The studio’s latest U.S. release, “Mary and the Witch’s Flower,” is another gem. This story of a young girl who discovers a flower granting her magical powers does not quite hit the highs of Ghibli’s finest. But the animation is gorgeous, the story inventive, and the dubbed voices — the subtitled version is preferable, but the kids likely need dubbing — are quite good. The cast includes Kate Winslet and Jim Broadbent.

“Mary” will be released on digital, DVD and Blu-ray on May 1. If you missed the film during its run at the North Park Theatre in February, it’s time to catch up.

Note also that the recent kid hit “Peter Rabbit” arrives on digital on April 20, with DVD and Blu-ray to follow on May 1. My advice? Wait on the rather obnoxious “Peter,” and give “Mary” a try.

Parents’ picks (digital/DVD/Blu-ray): “Phantom Thread” and “Molly’s Game”

If you are stuck renting “Peter Rabbit,” I recommend rewarding yourself with Paul Thomas Anderson’s “Phantom Thread,” the best film of 2017 and certainly the year’s most delightfully warped love story. If the final role for Daniel Day-Lewis is this temperamental 1950s London dressmaker, he’s going out on a high.

Also worth watching is “Molly’s Game.” While Aaron Sorkin’s directorial debut came and went from theaters with minimal enthusiasm. That’a shame. The story of an Olympic skier turned high-stakes poker maven is dramatically hit or miss, but its entertainment value is unquestioned. And Jessica Chastain and Idris Elba have rarely been better. Both “Phantom” and “Molly’s Game” arrived on April 10.

New to Hulu: “Loving Vincent”

Recent Oscar nominee “Loving Vincent” is an imperfect biopic of Vincent Van Gogh, but my goodness, does it look lovely. It is, quite famously, the first fully painted animated feature film ever made. That certainly makes it worth watching.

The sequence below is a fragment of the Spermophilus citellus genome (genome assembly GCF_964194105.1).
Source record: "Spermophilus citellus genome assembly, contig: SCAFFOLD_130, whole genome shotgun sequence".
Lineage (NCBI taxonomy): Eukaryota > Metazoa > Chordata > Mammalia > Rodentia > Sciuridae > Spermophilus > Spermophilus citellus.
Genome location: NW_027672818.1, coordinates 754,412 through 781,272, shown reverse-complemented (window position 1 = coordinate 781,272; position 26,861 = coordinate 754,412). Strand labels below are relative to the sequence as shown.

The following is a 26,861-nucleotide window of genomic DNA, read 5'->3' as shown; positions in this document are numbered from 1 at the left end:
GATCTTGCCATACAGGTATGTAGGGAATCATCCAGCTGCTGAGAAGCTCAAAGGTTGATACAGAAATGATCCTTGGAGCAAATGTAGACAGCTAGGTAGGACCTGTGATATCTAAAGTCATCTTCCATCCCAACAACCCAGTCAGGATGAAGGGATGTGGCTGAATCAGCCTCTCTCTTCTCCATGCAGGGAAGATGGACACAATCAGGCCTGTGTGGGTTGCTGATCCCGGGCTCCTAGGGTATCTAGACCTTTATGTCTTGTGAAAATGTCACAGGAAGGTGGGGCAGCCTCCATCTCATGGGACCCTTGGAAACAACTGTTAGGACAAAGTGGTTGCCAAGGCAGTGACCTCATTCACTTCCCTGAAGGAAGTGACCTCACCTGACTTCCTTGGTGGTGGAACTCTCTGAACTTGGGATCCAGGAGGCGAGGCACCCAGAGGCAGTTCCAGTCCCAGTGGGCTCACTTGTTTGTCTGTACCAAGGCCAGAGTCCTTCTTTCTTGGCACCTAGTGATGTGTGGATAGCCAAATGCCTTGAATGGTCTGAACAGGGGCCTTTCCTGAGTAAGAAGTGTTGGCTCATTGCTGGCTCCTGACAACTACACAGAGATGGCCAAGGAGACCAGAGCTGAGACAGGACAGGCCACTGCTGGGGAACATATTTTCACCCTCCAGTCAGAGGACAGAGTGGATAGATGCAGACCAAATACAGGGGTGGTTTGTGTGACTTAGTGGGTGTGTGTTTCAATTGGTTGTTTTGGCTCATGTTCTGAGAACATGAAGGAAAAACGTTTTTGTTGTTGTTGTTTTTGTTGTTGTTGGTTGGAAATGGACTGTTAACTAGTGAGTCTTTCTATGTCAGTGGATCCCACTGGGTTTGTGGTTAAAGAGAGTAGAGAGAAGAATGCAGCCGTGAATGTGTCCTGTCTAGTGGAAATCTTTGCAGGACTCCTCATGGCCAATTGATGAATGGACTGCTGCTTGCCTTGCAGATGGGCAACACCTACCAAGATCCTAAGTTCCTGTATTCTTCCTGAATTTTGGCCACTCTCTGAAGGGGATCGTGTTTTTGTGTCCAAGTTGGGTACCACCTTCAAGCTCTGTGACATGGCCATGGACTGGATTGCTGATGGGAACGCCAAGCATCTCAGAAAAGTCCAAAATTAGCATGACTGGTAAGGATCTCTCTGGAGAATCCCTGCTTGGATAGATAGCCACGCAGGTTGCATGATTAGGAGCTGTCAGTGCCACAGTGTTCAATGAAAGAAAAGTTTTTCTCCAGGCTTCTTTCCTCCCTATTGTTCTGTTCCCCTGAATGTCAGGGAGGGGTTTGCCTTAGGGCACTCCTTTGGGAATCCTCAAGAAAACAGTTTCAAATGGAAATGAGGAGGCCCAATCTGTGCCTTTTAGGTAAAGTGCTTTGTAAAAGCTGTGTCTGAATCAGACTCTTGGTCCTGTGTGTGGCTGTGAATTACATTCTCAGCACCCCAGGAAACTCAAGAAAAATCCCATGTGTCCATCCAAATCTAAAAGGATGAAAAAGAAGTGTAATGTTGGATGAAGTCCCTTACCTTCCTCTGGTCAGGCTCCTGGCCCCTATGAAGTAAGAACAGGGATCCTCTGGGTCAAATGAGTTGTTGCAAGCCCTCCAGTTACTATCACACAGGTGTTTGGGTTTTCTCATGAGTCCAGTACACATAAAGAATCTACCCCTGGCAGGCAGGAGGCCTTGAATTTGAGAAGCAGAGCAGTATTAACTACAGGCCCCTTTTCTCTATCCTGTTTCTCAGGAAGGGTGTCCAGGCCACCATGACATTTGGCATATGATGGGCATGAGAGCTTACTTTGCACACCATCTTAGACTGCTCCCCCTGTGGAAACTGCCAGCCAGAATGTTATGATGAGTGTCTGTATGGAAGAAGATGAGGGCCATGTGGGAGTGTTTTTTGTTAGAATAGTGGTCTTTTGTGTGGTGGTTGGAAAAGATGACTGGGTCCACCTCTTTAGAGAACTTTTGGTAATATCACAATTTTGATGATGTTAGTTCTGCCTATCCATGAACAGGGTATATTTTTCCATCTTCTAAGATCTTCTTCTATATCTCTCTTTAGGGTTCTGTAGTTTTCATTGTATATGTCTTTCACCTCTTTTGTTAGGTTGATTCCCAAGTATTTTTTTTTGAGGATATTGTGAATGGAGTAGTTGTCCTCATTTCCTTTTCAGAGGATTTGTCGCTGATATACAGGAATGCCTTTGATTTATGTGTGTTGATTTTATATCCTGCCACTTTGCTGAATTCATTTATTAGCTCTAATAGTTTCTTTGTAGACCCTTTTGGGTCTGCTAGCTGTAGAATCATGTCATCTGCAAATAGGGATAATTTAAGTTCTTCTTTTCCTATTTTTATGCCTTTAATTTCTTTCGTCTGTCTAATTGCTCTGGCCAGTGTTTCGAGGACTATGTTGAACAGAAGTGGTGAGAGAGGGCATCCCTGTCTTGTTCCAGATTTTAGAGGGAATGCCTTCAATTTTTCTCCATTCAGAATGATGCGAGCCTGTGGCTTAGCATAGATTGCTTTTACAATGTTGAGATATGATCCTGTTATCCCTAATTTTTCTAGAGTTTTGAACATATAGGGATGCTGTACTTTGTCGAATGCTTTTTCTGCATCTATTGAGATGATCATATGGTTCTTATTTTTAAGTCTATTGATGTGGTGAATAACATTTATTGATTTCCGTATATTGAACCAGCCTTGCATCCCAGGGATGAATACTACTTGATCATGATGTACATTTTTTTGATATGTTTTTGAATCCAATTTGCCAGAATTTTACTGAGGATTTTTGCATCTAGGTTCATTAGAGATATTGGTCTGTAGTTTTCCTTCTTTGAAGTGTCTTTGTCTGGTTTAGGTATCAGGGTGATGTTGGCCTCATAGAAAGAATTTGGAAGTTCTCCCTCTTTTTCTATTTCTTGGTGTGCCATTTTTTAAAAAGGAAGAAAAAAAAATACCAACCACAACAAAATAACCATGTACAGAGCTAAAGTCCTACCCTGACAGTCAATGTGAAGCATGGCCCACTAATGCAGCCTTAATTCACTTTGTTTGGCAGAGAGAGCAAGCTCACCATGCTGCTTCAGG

“Loving Vincent” arrives on Hulu on April 19.

New to Netflix: “Bobby Kennedy for President”

The Netflix original documentary “Bobby Kennedy for President” is one of the streaming service’s most high-profile nonfiction releases to date. Featuring oodles of archival footage and new interviews with the likes of Harry Belafonte and Rep. John Lewis, “Bobby Kennedy” looks to be tremendously moving.

It’s also a sensible intro for younger viewers to the Kennedy story, unlike Emilio Estevez’s wacky 2006 drama, “Bobby.” Dawn Porter’s documentary arrives on Netflix on April 27.

 

Recommended new books on filmmaking: My latest Film Stage feature

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My latest Film Stage books piece features some new (and newish) reading options looking at Mad Max: Fury Road, Robert Altman, Grand Budapest Hotel, and more.

If your idea of beach reading is Nicholas Sparks or Danielle Steel, click away. (And reconsider your life choices.) However, if you plan to work on your tan while paging through weighty hardcover tomes about Robert Altman, Boyhood, and Grand Budapest Hotel, read on. We start—as one should—with George Miller’s fast-and-Furiosa masterpiece, Mad Max: Fury Road.

The Art of Mad Max: Fury Road by Abbie Bernstein (Titan Books)